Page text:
A. G. TAYLOR, Ph.D.; T. G. HARRISON, B.Sc.; MABEL W. DIGHERO, B.Sc.; C. M. PATRICIA BRADSTREET, M.B.
The indirect fluorescent antibody (FA) technique for the diagnosis of Legionnaires' disease was used to investigate an outbreak of respiratory disease in a military population. The outbreak was later shown to be caused by an adenovirus. High titres were obtained using the ether-killed antigen supplied by the Center for Disease Control (CDC), Atlanta, but not with a formolised yolk-sac antigen prepared in our laboratory. The reactivity of these sera with the CDC antigen was removed by absorption with a partly identified gram-positive bacterium, whereas sera from persons with true Legionnaires' disease were unaffected by such treatment, suggesting that such reactivity is not specific for Legionnaires' disease. The lack of reactivity with negative control sera and strong reactivity from a small group of patients in whom seroconversion was demonstrated has led us to conclude that formolised yolk-sac antigen is a reliable antigen for the diagnosis of Legionnaires' disease by the indirect FA method. Measurement of the sensitivity and specificity of the formolised yolk-sac antigen is still in progress.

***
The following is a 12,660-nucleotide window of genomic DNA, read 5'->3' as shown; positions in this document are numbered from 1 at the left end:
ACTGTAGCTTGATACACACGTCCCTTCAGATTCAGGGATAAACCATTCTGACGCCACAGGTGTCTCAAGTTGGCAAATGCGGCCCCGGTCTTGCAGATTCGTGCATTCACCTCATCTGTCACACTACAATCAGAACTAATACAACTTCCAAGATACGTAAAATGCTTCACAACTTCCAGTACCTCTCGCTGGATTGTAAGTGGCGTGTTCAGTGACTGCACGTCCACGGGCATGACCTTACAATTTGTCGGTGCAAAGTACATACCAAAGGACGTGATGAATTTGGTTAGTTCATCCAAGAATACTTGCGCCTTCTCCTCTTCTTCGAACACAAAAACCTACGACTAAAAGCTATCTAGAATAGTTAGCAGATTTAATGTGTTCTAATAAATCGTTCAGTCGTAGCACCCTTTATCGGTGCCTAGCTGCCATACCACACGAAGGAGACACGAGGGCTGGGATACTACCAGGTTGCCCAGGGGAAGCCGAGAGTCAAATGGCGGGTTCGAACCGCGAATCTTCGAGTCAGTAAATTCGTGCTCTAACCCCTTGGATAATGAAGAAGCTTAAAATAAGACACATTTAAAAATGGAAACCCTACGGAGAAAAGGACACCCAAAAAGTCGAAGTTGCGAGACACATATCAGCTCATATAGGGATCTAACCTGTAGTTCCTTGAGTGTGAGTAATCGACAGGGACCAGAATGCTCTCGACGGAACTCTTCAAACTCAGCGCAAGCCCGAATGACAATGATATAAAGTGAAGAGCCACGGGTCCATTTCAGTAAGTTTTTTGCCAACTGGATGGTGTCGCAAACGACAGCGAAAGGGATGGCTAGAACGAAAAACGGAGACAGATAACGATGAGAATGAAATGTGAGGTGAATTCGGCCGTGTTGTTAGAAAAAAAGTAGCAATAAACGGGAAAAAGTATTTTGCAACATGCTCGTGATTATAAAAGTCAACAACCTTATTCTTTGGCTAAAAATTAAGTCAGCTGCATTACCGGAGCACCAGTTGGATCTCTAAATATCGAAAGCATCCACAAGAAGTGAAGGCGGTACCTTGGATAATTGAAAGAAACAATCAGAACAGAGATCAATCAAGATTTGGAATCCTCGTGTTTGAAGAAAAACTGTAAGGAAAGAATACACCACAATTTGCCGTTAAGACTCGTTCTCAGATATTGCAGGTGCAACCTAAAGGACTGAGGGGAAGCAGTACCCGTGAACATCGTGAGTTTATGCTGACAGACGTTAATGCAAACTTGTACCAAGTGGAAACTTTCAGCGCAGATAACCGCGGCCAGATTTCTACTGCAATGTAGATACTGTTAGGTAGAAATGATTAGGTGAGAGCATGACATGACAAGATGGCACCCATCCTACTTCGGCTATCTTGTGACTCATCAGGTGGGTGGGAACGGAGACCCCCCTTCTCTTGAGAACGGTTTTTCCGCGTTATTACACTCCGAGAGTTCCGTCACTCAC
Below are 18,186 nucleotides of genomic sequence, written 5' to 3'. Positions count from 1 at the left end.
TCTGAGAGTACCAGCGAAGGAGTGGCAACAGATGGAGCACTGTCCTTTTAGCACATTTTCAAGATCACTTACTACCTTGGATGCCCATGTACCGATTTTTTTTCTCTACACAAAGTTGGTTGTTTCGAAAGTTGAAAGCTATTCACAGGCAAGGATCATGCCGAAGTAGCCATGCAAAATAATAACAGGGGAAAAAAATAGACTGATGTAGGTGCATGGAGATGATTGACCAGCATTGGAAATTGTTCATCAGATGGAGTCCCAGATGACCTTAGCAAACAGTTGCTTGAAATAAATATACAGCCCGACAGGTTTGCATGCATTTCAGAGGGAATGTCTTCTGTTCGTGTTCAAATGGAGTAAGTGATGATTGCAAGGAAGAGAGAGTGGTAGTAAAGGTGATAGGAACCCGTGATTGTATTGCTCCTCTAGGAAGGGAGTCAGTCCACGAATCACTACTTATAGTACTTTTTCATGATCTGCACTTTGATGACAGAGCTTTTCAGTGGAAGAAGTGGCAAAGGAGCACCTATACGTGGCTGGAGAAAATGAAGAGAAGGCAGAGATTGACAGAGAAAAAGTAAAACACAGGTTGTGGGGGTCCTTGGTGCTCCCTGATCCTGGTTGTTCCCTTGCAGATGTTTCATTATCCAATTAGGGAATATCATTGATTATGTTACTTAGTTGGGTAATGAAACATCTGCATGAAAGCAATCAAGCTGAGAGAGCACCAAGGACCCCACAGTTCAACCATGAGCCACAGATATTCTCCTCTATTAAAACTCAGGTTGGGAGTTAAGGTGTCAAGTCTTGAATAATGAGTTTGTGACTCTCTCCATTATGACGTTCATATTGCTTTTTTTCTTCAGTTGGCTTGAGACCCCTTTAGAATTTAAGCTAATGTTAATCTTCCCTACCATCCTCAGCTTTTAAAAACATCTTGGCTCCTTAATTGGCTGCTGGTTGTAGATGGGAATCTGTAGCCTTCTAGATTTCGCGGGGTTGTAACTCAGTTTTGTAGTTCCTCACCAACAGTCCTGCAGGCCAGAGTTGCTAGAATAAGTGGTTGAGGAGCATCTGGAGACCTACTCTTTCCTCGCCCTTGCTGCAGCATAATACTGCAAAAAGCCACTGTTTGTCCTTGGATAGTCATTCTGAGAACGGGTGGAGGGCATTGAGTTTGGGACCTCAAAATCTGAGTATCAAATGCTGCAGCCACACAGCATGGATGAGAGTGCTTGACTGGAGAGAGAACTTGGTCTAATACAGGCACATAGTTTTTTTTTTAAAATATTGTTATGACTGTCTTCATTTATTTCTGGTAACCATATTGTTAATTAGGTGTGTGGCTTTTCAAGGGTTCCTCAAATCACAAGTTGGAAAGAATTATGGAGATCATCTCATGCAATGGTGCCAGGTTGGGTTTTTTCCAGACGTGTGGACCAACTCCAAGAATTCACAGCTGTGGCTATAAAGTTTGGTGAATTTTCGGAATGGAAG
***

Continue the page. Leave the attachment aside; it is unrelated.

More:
TAYLOR AG, HARRISON TG, DIGHERO MW, et al. False Positive Reactions in the Indirect Fluorescent Antibody Test for Legionnaires' Disease Eliminated by Use of Formolised Yolk-Sac Antigen. Ann Intern Med. 1979;90:684–686. doi: 10.7326/0003-4819-90-4-686
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Published: Ann Intern Med. 1979;90(4):684-686.
Infectious Disease, Pulmonary/Critical Care.
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